In past decades, older generations of Africans had to be tolerant of oppressive governments, which were often dictatorships—if only for their own safety. But the younger generation is more vocal, critical and demanding of their leaders, and unwilling to allow their questions to be left unanswered.
Those higher expectations have been voiced on the streets of African cities from Bujumbura to Cape Town in the last year, but increasingly the murmurings of protest and criticism start via social media apps on mobile phones. And Twitter, with its relatively low bandwidth consumption, good for the slower networks and 3G phones of many African consumers, has played a leading role as a platform for raising political awareness on the continent.
Data from the latest How Africa Tweets report conducted by Portland shows Twitter continues to provide an important platform for political discourse in Africa. The report analyzed 1.6 billion tweets and 5,000 hashtags from 2015 and found that politics-related tweets in Africa, while behind entertainment and commerce, were very much on the rise, and generally topped the rates of political tweets in the United States and United Kingdom.
Mirroring internet use and smartphone penetration across the continent, the report also shows that since 2012, the use of Twitter has increased several-fold across the continent. The most tweets in Africa came from Egypt—almost half a billion. With the censorship rife and civil rights reportedly infringed on by the government, social media provides a ready outlet for dissent. South Africa and Nigeria, two of the continent’s most advanced economies, feature in the top five.
Those two countries count English as their official language, which helps explain the dominance of English tweets in the survey.
With a number of African countries going to polls in 2015, elections dominated political conversations on Twitter. In Nigeria, the continent’s most populous country, the general elections last March dominated the conversations of the continent. The #NigeriaDecides hashtag was the most prominent on Twitter.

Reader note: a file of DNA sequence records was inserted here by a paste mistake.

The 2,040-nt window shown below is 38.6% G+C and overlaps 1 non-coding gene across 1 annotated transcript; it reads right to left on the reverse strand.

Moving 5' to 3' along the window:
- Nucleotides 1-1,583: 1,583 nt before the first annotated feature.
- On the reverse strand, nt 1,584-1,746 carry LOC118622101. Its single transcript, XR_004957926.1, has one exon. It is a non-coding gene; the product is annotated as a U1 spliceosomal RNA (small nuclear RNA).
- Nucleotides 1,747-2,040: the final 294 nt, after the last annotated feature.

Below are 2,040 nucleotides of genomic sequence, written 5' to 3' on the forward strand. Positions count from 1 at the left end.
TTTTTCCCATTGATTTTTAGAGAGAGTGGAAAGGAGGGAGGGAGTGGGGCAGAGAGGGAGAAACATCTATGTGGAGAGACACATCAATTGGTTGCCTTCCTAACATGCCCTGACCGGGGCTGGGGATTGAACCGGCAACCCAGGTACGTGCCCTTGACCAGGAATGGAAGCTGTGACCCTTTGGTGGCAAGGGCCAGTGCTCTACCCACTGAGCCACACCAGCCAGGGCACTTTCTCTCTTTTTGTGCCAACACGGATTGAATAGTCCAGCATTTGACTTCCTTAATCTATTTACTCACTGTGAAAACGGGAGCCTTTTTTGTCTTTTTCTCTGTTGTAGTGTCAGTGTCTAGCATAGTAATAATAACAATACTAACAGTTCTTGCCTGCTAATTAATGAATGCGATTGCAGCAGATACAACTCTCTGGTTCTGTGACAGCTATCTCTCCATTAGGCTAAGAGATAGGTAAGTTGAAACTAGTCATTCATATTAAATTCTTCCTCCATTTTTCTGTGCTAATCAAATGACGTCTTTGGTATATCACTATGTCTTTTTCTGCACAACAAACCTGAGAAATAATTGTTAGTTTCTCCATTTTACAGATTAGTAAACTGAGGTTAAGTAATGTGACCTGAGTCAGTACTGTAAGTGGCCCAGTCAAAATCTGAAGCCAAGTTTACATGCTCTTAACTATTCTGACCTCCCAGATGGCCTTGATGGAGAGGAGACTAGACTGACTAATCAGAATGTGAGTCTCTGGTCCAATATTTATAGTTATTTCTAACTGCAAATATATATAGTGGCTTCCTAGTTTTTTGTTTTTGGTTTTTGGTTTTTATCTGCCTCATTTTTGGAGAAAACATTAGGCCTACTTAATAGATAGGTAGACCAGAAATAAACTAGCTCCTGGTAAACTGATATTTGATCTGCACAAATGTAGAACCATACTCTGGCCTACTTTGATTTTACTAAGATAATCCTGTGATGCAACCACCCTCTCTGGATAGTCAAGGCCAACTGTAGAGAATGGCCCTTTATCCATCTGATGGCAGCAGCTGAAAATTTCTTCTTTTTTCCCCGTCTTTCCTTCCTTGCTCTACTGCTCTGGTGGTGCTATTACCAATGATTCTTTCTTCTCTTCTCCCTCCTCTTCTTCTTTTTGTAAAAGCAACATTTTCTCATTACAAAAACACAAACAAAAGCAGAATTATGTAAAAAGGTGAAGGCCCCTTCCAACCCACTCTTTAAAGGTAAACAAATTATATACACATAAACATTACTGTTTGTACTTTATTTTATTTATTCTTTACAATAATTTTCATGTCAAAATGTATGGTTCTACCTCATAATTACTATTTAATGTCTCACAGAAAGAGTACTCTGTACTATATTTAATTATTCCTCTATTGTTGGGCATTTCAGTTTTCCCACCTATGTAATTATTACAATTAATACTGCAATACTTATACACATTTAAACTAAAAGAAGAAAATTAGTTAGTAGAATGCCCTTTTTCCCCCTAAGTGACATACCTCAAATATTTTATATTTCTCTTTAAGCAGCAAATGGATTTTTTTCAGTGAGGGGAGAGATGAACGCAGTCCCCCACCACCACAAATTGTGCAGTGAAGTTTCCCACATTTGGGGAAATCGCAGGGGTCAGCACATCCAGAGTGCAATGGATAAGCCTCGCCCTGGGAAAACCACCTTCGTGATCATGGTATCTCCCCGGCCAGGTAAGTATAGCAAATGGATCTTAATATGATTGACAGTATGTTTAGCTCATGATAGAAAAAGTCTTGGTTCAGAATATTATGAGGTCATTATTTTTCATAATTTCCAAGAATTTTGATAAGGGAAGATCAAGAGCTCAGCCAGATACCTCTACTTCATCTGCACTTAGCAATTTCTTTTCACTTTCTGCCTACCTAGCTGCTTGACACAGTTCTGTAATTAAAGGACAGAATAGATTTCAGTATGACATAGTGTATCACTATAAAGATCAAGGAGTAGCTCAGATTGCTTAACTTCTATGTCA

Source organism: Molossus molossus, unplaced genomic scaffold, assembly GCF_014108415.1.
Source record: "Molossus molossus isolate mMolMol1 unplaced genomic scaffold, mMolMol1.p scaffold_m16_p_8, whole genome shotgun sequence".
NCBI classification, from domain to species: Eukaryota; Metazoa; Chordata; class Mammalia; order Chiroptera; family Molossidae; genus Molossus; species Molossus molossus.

A combination of civil engagement and smart use of Twitter saw Nigerians collate votes at local polling booths and share those numbers publicly as they went from the booths to local offices of the electoral commission to reduce the chances of inflated voting numbers in the final count.
In South Africa, president Jacob Zuma, who this week faced impeachment hearings in parliament, has been under immense pressure to resign since December when South Africans protested his tenure with the #ZumaMustFall hashtags on social media. That hashtag evolved from the #FeesMustFall movement and originally started out as #RhodesMustFall earlier. None of this calling for the resignations of leaders is new, of course. Back in 2011, during the Arab spring in Egypt, a series of vociferous protests were coordinated using Twitter, resulting in Hosni Mubarak quitting office after 30 years.
Africans also find a humorous side to Twitter. After John Magufuli emerged as president after elections in Tanzania, his immediate austere approach to governance stood out as Africans found the funny side to his penny-pinching ways with the #WhatWouldMagufuliDo hashtag.
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